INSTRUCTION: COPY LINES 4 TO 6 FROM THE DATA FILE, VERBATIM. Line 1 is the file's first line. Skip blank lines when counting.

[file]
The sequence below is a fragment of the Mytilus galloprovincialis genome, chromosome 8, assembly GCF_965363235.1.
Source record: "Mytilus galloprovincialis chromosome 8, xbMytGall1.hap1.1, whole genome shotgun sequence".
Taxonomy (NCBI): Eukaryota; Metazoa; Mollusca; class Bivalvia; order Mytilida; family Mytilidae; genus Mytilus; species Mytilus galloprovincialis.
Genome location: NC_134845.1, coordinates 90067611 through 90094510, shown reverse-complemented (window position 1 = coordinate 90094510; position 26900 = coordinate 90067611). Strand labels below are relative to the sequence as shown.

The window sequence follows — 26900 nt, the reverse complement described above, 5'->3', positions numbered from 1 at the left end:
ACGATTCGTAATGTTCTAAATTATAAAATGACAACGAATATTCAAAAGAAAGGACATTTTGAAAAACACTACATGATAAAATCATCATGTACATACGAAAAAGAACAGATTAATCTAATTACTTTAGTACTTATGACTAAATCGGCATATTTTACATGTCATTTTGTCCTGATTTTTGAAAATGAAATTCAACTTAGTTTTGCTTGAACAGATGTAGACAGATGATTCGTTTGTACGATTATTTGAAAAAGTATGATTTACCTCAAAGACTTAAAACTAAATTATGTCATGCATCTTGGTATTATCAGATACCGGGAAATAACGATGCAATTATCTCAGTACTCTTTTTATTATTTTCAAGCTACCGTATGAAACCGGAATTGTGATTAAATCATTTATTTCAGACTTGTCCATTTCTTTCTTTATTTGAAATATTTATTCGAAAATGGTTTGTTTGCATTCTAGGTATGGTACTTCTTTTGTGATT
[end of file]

Genome location: NC_134845.1, coordinates 90067611 through 90094510, shown reverse-complemented (window position 1 = coordinate 90094510; position 26900 = coordinate 90067611). Strand labels below are relative to the sequence as shown.

The window sequence follows — 26900 nt, the reverse complement described above, 5'->3', positions numbered from 1 at the left end:
ACGATTCGTAATGTTCTAAATTATAAAATGACAACGAATATTCAAAAGAAAGGACATTTTGAAAAACACTACATGATAAAATCATCATGTACATACGAAAAAGAACAGATTAATCTAATTACTTTAGTACTTATGACTAAATCGGCATATTTTACATGTCATTTTGTCCTGATTTTTGAAAATGAAATTCAACTTAGTTTTGCTTGAACAGATGTAGACAGATGATTCGTTTGTACGATTATTTGAAAAAGTATGATTTACCTCAAAGACTTAAAACTAAATTATGTCATGCATCTTGGTATTATCAGATACCGGGAAATAACGATGCAATTATCTCAGTACTCTTTTTATTATTTTCAAGCTACCGTATGAAACCGGAATTGTGATTAAATCATTTATTTCAGACTTGTCCATTTCTTTCTTTATTTGAAATATTTATTCGAAAATGGTTTGTTTGCATTCTAGGTATGGTACTTCTTTTGTGATT